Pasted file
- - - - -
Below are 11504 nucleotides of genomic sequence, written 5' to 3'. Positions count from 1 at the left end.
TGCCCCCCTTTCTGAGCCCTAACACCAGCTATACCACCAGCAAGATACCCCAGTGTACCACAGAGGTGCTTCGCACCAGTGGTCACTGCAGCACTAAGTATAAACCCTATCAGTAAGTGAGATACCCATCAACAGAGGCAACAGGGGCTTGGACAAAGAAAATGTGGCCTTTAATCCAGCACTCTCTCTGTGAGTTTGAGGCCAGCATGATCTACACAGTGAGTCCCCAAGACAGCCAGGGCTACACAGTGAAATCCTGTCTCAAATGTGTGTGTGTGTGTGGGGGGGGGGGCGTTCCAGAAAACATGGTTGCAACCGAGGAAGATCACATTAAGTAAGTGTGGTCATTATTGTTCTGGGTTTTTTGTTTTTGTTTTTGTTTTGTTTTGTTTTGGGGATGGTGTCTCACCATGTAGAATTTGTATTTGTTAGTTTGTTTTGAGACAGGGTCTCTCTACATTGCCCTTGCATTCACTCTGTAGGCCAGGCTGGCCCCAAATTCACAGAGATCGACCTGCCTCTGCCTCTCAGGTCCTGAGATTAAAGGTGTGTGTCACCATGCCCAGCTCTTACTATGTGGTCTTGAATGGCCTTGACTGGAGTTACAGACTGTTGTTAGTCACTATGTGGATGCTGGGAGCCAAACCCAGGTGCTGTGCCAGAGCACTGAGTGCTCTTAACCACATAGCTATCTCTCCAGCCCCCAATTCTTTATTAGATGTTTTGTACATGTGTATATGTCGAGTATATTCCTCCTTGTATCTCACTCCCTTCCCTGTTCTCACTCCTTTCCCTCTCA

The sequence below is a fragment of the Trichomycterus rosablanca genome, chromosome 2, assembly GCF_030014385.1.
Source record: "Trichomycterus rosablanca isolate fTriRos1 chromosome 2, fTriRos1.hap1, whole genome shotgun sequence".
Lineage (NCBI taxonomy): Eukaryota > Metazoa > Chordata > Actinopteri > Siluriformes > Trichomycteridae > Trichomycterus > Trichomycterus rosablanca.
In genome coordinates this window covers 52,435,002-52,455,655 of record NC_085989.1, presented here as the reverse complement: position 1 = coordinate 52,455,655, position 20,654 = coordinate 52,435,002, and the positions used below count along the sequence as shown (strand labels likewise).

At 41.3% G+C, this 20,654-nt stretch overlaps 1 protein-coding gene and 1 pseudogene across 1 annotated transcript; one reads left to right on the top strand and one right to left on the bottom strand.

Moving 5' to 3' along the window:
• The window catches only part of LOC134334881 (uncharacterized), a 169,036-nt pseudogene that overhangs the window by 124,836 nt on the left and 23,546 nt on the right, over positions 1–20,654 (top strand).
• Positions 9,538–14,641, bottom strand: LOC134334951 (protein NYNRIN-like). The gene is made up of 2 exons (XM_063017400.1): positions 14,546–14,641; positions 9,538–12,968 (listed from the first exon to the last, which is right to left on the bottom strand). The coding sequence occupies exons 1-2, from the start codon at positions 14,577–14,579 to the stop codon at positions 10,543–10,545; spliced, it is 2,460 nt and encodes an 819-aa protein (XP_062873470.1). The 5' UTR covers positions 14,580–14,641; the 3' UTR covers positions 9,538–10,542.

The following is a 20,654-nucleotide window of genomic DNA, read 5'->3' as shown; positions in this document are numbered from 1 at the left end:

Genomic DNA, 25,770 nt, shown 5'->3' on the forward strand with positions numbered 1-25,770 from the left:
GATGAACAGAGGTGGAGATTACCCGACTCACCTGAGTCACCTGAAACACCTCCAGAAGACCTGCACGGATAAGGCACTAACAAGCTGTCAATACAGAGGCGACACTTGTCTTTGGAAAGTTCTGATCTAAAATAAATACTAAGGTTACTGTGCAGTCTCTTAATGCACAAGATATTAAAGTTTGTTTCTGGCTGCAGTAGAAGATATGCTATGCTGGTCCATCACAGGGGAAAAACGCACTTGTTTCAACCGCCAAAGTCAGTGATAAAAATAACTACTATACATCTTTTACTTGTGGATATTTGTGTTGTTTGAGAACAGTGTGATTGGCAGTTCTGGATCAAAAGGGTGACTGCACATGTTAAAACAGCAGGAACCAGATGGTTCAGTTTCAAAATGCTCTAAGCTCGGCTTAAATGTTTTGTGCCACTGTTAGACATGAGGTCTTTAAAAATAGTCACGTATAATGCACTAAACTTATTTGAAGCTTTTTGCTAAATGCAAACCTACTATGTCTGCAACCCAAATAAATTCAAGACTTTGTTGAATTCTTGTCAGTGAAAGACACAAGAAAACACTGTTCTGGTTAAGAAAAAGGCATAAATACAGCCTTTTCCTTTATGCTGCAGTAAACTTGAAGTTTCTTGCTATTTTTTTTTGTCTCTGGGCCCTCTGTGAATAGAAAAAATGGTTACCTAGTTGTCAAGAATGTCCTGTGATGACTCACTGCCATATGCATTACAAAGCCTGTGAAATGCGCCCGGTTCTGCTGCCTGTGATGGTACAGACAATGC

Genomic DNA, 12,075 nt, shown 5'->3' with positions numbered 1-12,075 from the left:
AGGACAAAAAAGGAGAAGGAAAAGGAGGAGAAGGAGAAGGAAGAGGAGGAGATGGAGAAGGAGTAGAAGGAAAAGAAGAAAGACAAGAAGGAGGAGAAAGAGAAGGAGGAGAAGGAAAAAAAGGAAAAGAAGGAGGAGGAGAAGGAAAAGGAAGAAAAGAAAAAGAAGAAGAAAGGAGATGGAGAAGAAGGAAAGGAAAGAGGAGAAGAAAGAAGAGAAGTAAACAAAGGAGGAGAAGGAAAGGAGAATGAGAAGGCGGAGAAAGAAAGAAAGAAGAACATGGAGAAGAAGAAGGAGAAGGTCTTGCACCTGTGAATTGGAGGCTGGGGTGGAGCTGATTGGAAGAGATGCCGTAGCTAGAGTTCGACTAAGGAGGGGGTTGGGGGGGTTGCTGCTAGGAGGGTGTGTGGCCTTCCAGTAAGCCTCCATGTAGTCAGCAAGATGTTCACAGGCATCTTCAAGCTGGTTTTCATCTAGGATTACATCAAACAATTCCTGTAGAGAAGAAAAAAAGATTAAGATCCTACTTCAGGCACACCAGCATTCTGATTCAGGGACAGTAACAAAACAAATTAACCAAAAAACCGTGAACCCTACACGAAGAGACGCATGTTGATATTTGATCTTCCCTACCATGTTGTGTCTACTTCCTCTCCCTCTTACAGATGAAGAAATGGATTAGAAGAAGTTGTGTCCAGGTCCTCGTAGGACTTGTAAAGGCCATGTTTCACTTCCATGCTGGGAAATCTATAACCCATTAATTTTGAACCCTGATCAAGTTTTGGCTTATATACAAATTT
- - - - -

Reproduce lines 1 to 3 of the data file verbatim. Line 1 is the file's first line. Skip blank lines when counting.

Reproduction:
Below are 11504 nucleotides of genomic sequence, written 5' to 3'. Positions count from 1 at the left end.
TGCCCCCCTTTCTGAGCCCTAACACCAGCTATACCACCAGCAAGATACCCCAGTGTACCACAGAGGTGCTTCGCACCAGTGGTCACTGCAGCACTAAGTATAAACCCTATCAGTAAGTGAGATACCCATCAACAGAGGCAACAGGGGCTTGGACAAAGAAAATGTGGCCTTTAATCCAGCACTCTCTCTGTGAGTTTGAGGCCAGCATGATCTACACAGTGAGTCCCCAAGACAGCCAGGGCTACACAGTGAAATCCTGTCTCAAATGTGTGTGTGTGTGTGGGGGGGGGGGCGTTCCAGAAAACATGGTTGCAACCGAGGAAGATCACATTAAGTAAGTGTGGTCATTATTGTTCTGGGTTTTTTGTTTTTGTTTTTGTTTTGTTTTGTTTTGGGGATGGTGTCTCACCATGTAGAATTTGTATTTGTTAGTTTGTTTTGAGACAGGGTCTCTCTACATTGCCCTTGCATTCACTCTGTAGGCCAGGCTGGCCCCAAATTCACAGAGATCGACCTGCCTCTGCCTCTCAGGTCCTGAGATTAAAGGTGTGTGTCACCATGCCCAGCTCTTACTATGTGGTCTTGAATGGCCTTGACTGGAGTTACAGACTGTTGTTAGTCACTATGTGGATGCTGGGAGCCAAACCCAGGTGCTGTGCCAGAGCACTGAGTGCTCTTAACCACATAGCTATCTCTCCAGCCCCCAATTCTTTATTAGATGTTTTGTACATGTGTATATGTCGAGTATATTCCTCCTTGTATCTCACTCCCTTCCCTGTTCTCACTCCTTTCCCTCTCA

The sequence below is a fragment of the Trichomycterus rosablanca genome, chromosome 2, assembly GCF_030014385.1.